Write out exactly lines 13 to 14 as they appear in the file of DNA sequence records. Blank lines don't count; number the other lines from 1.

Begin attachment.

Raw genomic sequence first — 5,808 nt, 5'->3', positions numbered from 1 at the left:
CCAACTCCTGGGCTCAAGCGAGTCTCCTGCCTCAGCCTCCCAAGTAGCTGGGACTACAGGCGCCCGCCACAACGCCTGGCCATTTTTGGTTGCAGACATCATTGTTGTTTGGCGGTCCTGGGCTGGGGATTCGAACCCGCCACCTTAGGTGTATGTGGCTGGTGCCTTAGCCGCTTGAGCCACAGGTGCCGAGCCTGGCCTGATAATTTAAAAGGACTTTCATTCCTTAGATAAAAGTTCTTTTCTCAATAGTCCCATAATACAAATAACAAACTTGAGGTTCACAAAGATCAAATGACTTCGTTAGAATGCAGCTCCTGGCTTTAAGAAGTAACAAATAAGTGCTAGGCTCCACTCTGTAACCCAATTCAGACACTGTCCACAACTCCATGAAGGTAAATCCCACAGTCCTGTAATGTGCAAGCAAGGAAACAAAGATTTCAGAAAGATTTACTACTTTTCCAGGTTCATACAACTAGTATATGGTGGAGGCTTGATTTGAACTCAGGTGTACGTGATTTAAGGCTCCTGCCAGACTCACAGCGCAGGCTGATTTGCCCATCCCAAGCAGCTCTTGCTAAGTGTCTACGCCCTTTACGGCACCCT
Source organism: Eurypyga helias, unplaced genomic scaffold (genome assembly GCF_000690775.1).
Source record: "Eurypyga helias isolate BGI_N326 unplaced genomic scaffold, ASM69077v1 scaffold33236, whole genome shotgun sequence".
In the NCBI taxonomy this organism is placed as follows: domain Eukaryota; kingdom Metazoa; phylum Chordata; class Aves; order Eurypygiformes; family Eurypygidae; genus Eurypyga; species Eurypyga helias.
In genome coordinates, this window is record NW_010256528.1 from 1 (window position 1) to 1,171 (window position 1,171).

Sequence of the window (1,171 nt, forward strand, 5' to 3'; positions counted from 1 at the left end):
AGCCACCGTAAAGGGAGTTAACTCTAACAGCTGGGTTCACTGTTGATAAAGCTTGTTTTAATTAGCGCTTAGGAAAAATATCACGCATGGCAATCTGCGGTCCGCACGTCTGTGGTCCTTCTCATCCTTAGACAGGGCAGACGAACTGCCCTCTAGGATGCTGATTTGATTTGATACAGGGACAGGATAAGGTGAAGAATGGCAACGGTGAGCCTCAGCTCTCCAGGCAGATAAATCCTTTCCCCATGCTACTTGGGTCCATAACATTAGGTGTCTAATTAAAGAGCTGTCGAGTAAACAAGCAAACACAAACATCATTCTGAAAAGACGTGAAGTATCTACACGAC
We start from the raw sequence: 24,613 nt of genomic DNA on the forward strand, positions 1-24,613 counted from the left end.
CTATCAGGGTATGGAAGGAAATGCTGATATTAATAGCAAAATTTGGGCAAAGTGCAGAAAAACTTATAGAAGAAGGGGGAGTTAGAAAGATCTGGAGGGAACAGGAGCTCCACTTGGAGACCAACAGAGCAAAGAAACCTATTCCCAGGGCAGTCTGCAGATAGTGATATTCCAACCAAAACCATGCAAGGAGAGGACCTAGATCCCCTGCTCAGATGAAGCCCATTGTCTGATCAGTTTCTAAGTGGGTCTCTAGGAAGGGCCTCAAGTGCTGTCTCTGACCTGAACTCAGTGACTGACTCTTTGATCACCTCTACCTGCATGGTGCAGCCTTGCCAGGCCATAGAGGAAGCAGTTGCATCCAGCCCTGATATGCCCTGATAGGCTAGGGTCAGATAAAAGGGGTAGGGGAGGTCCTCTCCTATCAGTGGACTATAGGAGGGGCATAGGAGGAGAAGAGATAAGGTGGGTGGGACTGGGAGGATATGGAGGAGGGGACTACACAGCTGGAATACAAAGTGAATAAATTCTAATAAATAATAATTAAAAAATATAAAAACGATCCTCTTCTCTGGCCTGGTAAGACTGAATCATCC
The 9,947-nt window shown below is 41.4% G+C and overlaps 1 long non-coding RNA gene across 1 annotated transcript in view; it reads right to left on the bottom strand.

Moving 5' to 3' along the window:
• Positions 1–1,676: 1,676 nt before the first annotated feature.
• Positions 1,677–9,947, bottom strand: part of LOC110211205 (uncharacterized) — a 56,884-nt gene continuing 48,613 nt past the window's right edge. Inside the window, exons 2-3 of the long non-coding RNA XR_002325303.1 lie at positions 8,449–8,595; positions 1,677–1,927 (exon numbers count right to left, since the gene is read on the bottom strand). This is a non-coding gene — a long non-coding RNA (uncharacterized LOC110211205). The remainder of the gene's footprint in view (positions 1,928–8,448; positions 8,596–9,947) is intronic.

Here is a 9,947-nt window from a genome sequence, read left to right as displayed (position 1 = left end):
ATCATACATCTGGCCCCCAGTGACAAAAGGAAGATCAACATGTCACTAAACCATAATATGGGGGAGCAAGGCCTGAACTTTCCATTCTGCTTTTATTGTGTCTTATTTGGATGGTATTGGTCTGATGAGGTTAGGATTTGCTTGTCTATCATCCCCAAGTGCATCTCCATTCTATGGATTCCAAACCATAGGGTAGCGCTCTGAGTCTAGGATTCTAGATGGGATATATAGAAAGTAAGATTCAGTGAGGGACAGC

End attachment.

• Positions 1–1,676: 1,676 nt before the first annotated feature.
• Positions 1,677–9,947, bottom strand: part of LOC110211205 (uncharacterized) — a 56,884-nt gene continuing 48,613 nt past the window's right edge. Inside the window, exons 2-3 of the long non-coding RNA XR_002325303.1 lie at positions 8,449–8,595; positions 1,677–1,927 (exon numbers count right to left, since the gene is read on the bottom strand). This is a non-coding gene — a long non-coding RNA (uncharacterized LOC110211205). The remainder of the gene's footprint in view (positions 1,928–8,448; positions 8,596–9,947) is intronic.